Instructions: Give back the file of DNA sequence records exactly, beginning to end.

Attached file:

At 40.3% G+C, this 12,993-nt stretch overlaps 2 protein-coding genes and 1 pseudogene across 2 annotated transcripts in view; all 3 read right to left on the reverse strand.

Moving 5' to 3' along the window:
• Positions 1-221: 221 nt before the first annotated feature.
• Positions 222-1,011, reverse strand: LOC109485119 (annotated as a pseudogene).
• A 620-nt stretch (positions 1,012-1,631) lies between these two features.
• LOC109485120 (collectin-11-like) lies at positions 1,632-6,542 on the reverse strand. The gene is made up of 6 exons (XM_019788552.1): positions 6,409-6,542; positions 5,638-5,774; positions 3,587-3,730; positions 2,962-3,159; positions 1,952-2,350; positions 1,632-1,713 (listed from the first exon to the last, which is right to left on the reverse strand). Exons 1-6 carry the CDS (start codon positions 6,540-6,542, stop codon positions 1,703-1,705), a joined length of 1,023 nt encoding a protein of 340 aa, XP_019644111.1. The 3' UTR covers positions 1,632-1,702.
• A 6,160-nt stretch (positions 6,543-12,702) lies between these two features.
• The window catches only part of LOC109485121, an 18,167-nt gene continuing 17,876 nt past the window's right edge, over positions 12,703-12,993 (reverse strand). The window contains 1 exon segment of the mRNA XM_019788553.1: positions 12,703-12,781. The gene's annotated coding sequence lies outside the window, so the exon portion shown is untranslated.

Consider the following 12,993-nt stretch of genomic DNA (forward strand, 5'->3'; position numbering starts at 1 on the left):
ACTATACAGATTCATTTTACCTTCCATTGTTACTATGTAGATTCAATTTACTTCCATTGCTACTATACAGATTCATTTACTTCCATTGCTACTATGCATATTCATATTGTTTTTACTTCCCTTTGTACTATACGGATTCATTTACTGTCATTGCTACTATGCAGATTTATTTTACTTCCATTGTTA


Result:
At 40.3% G+C, this 12,993-nt stretch overlaps 2 protein-coding genes and 1 pseudogene across 2 annotated transcripts in view; all 3 read right to left on the reverse strand.

Moving 5' to 3' along the window:
• Positions 1-221: 221 nt before the first annotated feature.
• Positions 222-1,011, reverse strand: LOC109485119 (annotated as a pseudogene).
• A 620-nt stretch (positions 1,012-1,631) lies between these two features.
• LOC109485120 (collectin-11-like) lies at positions 1,632-6,542 on the reverse strand. The gene is made up of 6 exons (XM_019788552.1): positions 6,409-6,542; positions 5,638-5,774; positions 3,587-3,730; positions 2,962-3,159; positions 1,952-2,350; positions 1,632-1,713 (listed from the first exon to the last, which is right to left on the reverse strand). Exons 1-6 carry the CDS (start codon positions 6,540-6,542, stop codon positions 1,703-1,705), a joined length of 1,023 nt encoding a protein of 340 aa, XP_019644111.1. The 3' UTR covers positions 1,632-1,702.
• A 6,160-nt stretch (positions 6,543-12,702) lies between these two features.
• The window catches only part of LOC109485121, an 18,167-nt gene continuing 17,876 nt past the window's right edge, over positions 12,703-12,993 (reverse strand). The window contains 1 exon segment of the mRNA XM_019788553.1: positions 12,703-12,781. The gene's annotated coding sequence lies outside the window, so the exon portion shown is untranslated.

Consider the following 12,993-nt stretch of genomic DNA (forward strand, 5'->3'; position numbering starts at 1 on the left):
ACTATACAGATTCATTTTACCTTCCATTGTTACTATGTAGATTCAATTTACTTCCATTGCTACTATACAGATTCATTTACTTCCATTGCTACTATGCATATTCATATTGTTTTTACTTCCCTTTGTACTATACGGATTCATTTACTGTCATTGCTACTATGCAGATTTATTTTACTTCCATTGTTA